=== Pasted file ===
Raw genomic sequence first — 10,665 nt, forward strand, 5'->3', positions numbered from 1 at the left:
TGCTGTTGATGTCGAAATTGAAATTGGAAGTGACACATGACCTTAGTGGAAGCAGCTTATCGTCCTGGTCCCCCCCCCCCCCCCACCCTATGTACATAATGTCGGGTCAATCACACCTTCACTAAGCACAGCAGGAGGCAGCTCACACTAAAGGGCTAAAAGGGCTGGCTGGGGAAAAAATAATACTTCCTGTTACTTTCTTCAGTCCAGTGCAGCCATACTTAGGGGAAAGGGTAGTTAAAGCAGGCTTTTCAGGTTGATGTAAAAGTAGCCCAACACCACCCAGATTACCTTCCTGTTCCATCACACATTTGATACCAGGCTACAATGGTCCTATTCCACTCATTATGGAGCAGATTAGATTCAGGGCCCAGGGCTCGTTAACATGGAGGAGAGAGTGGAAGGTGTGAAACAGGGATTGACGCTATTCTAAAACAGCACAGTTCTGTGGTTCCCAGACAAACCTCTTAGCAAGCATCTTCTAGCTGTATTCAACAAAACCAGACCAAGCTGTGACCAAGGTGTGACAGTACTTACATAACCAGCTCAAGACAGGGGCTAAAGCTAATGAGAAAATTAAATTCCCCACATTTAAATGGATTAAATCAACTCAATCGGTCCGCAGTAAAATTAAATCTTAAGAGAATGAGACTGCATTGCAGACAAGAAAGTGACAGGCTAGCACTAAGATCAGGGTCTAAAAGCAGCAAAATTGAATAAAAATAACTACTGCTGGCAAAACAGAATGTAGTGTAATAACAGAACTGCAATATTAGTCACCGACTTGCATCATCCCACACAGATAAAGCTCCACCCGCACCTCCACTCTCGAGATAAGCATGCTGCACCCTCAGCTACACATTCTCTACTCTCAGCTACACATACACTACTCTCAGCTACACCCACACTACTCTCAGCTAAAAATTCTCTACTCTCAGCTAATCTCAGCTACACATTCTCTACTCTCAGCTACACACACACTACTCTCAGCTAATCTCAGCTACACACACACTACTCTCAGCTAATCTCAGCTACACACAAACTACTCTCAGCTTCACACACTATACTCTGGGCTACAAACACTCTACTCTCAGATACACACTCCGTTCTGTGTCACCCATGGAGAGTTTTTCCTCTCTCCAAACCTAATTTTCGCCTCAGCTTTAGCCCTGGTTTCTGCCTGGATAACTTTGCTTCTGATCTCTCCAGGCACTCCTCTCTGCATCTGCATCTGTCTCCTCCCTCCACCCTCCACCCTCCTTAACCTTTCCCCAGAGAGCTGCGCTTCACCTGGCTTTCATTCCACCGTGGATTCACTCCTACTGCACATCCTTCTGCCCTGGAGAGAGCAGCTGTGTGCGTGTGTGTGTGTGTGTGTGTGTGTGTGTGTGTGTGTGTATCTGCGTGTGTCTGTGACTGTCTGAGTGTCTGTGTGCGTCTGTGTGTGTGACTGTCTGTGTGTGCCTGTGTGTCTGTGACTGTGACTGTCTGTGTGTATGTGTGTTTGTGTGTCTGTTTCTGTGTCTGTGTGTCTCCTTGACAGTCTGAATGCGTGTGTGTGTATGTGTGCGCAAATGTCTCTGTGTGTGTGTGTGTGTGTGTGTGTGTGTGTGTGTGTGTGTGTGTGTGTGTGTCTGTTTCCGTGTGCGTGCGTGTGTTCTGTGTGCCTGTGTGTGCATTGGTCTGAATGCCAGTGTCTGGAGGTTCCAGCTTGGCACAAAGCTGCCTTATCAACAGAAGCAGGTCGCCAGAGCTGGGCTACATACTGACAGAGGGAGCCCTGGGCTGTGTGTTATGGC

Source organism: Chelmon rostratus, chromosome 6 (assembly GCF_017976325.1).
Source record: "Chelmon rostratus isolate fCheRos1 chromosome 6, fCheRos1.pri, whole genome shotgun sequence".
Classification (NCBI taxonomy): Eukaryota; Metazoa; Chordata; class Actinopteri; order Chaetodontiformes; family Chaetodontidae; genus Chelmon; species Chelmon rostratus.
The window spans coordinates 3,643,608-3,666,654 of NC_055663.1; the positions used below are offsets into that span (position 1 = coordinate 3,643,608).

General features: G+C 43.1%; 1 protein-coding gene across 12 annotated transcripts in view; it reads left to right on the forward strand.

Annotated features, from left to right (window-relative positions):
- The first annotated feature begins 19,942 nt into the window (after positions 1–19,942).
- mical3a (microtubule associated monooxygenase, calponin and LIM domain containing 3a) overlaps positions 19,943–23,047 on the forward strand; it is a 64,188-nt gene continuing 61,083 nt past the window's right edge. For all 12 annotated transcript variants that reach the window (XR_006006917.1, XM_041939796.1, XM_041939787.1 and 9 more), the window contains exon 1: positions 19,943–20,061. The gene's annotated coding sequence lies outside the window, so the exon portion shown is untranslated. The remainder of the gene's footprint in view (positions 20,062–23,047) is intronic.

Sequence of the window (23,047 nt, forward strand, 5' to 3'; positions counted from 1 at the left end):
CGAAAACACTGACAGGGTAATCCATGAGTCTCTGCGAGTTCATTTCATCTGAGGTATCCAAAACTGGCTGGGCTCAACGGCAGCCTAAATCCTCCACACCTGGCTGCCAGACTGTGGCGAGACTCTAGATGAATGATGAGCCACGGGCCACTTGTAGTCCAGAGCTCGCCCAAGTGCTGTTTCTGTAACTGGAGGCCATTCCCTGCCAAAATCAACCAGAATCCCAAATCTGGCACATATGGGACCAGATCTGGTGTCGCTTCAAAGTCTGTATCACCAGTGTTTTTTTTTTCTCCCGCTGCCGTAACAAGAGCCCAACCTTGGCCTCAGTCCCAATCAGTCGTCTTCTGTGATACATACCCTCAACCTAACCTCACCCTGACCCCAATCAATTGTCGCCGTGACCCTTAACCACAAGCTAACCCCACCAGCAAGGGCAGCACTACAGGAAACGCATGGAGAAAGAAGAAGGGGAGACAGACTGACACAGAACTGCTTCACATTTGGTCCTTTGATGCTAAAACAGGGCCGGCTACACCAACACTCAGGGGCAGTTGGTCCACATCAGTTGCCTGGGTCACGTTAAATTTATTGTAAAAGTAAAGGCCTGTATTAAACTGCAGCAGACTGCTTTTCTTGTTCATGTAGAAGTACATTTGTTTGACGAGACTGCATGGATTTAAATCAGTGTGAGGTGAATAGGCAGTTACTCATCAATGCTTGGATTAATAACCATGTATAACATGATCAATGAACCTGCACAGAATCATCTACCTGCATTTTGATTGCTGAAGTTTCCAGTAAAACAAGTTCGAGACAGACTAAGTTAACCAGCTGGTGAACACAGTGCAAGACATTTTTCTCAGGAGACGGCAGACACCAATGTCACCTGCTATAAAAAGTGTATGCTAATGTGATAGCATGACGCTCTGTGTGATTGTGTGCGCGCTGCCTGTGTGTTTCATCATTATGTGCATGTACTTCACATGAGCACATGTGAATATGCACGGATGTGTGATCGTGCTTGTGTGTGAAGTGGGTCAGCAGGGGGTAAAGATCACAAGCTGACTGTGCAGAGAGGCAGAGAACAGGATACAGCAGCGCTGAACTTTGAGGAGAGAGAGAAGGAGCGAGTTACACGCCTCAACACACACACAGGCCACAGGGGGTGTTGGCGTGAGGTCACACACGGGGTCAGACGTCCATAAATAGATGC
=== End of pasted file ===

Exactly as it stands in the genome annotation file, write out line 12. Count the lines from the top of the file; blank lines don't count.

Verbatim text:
CGAAAACACTGACAGGGTAATCCATGAGTCTCTGCGAGTTCATTTCATCTGAGGTATCCAAAACTGGCTGGGCTCAACGGCAGCCTAAATCCTCCACACCTGGCTGCCAGACTGTGGCGAGACTCTAGATGAATGATGAGCCACGGGCCACTTGTAGTCCAGAGCTCGCCCAAGTGCTGTTTCTGTAACTGGAGGCCATTCCCTGCCAAAATCAACCAGAATCCCAAATCTGGCACATATGGGACCAGATCTGGTGTCGCTTCAAAGTCTGTATCACCAGTGTTTTTTTTTTCTCCCGCTGCCGTAACAAGAGCCCAACCTTGGCCTCAGTCCCAATCAGTCGTCTTCTGTGATACATACCCTCAACCTAACCTCACCCTGACCCCAATCAATTGTCGCCGTGACCCTTAACCACAAGCTAACCCCACCAGCAAGGGCAGCACTACAGGAAACGCATGGAGAAAGAAGAAGGGGAGACAGACTGACACAGAACTGCTTCACATTTGGTCCTTTGATGCTAAAACAGGGCCGGCTACACCAACACTCAGGGGCAGTTGGTCCACATCAGTTGCCTGGGTCACGTTAAATTTATTGTAAAAGTAAAGGCCTGTATTAAACTGCAGCAGACTGCTTTTCTTGTTCATGTAGAAGTACATTTGTTTGACGAGACTGCATGGATTTAAATCAGTGTGAGGTGAATAGGCAGTTACTCATCAATGCTTGGATTAATAACCATGTATAACATGATCAATGAACCTGCACAGAATCATCTACCTGCATTTTGATTGCTGAAGTTTCCAGTAAAACAAGTTCGAGACAGACTAAGTTAACCAGCTGGTGAACACAGTGCAAGACATTTTTCTCAGGAGACGGCAGACACCAATGTCACCTGCTATAAAAAGTGTATGCTAATGTGATAGCATGACGCTCTGTGTGATTGTGTGCGCGCTGCCTGTGTGTTTCATCATTATGTGCATGTACTTCACATGAGCACATGTGAATATGCACGGATGTGTGATCGTGCTTGTGTGTGAAGTGGGTCAGCAGGGGGTAAAGATCACAAGCTGACTGTGCAGAGAGGCAGAGAACAGGATACAGCAGCGCTGAACTTTGAGGAGAGAGAGAAGGAGCGAGTTACACGCCTCAACACACACACAGGCCACAGGGGGTGTTGGCGTGAGGTCACACACGGGGTCAGACGTCCATAAATAGATGC